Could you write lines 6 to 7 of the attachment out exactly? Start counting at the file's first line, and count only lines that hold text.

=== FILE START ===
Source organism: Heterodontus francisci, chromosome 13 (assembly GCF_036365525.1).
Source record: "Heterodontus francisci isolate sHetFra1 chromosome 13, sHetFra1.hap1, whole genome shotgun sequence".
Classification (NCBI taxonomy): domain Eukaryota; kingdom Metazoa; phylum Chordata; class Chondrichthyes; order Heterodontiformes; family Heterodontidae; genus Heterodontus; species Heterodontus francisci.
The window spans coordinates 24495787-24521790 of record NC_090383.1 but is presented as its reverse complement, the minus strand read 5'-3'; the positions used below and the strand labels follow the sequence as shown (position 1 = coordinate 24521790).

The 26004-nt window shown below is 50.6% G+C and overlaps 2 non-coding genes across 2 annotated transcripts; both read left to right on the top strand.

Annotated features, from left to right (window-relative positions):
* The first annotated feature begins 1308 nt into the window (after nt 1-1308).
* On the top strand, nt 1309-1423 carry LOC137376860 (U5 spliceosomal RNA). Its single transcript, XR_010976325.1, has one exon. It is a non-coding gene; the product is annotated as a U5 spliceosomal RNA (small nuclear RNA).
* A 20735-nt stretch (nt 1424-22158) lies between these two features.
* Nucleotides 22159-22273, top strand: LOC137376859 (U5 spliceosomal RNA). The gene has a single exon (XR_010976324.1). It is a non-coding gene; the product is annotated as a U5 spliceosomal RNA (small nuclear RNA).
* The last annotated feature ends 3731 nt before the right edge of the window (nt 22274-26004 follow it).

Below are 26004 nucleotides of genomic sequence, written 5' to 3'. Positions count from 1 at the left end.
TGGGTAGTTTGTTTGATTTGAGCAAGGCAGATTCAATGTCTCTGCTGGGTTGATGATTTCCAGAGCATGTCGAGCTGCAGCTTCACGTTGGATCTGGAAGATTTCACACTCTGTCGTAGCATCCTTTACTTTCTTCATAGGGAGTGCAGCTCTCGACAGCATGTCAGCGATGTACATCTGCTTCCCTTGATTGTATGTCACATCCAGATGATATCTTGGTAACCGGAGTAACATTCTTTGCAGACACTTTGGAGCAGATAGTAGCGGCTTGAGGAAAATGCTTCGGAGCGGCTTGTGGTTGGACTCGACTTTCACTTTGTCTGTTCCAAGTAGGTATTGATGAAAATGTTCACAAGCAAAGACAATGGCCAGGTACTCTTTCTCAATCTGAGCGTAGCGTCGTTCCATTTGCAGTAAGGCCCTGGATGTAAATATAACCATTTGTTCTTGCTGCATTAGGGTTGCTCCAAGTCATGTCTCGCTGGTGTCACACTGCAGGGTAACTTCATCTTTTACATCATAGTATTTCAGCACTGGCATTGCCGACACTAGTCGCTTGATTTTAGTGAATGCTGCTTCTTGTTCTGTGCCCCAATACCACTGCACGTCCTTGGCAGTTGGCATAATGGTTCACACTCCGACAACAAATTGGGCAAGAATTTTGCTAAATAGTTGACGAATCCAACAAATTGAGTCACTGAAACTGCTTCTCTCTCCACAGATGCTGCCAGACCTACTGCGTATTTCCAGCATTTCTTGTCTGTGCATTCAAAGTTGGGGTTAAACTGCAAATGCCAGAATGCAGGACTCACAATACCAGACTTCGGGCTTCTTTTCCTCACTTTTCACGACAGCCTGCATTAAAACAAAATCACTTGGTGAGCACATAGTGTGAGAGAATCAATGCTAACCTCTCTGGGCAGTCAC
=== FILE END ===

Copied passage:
Annotated features, from left to right (window-relative positions):
* The first annotated feature begins 1308 nt into the window (after nt 1-1308).